The particular individual found out to have gone as far as prosecution must have been very grave because we know also that £$$$, talks. There are no doubt, countless others who are christian missionaries doing “their thing” “in the name of Jesus..”

    It is with the inherent strength & perserverance of Haitian people that Haiti’s true destiny resides. But the “foreigner” is the main problem as the “foreigner” will always remember Haiti’s Independence & that’s where their greatest fears lie – Remembering Makandal!


    1. yewande ogunnaike,

      Very true and very well said. 1804, and the many hard years leading up to that, is their greatest fear so they have to continually put Haiti in check (i.e. UN-imported cholera and HAARP causing the earthquake. I was suspicious from day one). Being that the “saviors” control Nature now, who knows what other devious plans the “our saviors” have in mind for Haiti. Bless…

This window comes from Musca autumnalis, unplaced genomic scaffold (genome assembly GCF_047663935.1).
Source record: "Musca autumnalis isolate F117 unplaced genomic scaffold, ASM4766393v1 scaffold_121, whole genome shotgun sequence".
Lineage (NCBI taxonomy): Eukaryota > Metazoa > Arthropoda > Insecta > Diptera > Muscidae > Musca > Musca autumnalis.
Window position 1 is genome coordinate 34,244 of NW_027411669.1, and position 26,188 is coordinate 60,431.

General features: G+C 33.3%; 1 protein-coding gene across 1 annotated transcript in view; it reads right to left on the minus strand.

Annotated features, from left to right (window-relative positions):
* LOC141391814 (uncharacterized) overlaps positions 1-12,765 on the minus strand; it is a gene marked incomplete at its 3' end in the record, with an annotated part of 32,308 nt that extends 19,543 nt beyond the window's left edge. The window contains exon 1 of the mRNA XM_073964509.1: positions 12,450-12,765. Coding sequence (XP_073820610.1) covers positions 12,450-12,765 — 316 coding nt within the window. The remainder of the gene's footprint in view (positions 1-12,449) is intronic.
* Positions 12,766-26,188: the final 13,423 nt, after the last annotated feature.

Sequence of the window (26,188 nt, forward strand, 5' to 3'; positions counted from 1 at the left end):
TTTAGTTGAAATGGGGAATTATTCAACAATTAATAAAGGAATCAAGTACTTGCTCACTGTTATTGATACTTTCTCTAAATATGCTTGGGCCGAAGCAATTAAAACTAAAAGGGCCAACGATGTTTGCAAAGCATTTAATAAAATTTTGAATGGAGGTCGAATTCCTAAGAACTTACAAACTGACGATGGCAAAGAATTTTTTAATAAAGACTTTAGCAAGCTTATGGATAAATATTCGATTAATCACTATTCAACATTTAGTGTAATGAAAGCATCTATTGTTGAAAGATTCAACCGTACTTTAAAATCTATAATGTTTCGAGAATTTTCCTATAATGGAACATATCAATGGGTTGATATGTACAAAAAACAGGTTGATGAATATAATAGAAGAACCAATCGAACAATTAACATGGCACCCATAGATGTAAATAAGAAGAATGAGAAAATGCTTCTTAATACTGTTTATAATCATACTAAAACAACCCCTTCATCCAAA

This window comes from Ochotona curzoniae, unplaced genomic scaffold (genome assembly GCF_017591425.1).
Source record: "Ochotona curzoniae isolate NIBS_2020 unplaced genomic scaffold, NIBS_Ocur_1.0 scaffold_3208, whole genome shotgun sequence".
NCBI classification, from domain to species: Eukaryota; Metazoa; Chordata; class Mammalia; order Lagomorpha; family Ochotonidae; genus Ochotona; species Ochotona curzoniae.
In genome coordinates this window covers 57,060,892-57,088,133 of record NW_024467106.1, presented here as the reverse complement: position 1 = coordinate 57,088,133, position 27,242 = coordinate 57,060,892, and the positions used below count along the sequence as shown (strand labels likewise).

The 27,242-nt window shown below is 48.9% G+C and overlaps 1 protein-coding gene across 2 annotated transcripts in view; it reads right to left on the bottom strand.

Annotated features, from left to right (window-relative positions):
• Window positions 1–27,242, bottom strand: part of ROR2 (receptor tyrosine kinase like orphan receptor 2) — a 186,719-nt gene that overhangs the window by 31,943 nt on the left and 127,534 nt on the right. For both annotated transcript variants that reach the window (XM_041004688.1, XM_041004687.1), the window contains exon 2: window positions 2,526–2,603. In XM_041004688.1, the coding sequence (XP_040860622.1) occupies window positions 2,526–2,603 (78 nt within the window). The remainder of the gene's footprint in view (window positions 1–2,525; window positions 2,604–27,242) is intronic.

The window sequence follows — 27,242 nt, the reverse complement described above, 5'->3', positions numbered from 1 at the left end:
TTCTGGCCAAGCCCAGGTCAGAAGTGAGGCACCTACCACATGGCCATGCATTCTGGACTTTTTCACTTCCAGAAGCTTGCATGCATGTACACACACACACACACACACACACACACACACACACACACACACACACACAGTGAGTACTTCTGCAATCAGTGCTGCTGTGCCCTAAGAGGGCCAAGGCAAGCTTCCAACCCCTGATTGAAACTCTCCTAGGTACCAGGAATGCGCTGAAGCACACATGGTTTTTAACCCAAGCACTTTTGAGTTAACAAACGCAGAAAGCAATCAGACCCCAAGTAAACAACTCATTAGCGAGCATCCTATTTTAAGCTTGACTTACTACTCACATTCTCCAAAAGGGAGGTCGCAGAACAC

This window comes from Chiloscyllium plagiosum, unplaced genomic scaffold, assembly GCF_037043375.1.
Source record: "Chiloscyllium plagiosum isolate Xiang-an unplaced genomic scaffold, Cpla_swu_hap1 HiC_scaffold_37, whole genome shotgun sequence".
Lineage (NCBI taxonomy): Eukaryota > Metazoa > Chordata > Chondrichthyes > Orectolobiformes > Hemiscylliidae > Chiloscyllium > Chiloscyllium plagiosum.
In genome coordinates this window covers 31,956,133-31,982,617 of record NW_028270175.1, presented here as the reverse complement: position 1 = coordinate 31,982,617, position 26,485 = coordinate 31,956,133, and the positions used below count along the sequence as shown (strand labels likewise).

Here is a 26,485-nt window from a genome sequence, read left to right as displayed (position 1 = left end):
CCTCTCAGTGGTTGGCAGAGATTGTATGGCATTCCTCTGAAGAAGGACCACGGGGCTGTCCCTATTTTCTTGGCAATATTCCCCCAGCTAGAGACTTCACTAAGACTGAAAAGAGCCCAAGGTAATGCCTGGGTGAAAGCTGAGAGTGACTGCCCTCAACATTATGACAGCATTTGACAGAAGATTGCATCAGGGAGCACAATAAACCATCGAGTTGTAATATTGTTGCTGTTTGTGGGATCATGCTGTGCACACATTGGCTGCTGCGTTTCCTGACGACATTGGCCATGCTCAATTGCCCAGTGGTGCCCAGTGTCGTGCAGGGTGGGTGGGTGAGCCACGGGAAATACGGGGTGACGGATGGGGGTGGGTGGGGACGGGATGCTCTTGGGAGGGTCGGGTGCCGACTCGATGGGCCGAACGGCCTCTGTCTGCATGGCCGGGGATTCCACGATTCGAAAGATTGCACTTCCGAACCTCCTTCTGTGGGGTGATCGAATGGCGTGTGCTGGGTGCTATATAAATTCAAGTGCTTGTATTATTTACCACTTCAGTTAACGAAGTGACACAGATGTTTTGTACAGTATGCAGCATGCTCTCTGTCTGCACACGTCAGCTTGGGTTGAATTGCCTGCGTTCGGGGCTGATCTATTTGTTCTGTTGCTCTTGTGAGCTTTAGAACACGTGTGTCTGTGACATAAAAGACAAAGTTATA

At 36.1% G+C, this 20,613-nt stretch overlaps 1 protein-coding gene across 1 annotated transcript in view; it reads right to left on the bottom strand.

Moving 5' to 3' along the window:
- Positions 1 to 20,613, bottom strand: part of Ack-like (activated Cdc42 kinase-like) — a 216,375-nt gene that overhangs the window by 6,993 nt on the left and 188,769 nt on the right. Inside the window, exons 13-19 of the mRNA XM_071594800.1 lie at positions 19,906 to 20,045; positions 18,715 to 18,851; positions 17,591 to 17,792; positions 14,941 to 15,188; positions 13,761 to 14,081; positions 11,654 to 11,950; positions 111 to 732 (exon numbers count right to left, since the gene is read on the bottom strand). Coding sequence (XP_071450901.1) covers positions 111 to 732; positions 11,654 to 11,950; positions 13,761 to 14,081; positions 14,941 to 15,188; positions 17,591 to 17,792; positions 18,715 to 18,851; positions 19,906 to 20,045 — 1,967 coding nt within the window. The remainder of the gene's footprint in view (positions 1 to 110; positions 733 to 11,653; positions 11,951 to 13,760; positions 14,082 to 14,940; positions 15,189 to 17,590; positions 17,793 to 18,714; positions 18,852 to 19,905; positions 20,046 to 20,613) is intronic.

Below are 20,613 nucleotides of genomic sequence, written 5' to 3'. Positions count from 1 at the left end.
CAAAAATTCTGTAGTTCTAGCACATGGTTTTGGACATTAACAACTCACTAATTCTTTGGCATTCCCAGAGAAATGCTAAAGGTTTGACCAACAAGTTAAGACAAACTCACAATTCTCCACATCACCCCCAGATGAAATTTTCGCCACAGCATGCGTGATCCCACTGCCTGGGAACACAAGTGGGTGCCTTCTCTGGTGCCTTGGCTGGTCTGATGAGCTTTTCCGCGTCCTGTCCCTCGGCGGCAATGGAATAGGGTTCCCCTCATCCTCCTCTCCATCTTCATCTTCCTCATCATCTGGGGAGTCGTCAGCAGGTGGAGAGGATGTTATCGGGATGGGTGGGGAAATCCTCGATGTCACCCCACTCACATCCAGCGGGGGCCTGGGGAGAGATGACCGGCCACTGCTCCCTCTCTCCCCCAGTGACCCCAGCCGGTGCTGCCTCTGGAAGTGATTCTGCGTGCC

3. Aren’t we just being a little ungracious here? It is true that the aid and support has been bungled by almost all concerned. But to ascribe some kind of deliberate under-development of Haiti by support agencies is to bite a hand that fed you in an hour of need.

    How ungracious and uncharitable of supposed supporters of Haiti who live far from the suffering with the comfort of laptops and wireless internet connections and cable television.

    To continue the blame game on the question of the cholera is an insult to those who need to be rescued from it.

    You are not helping the situation, people!


    1. @Trinadadian,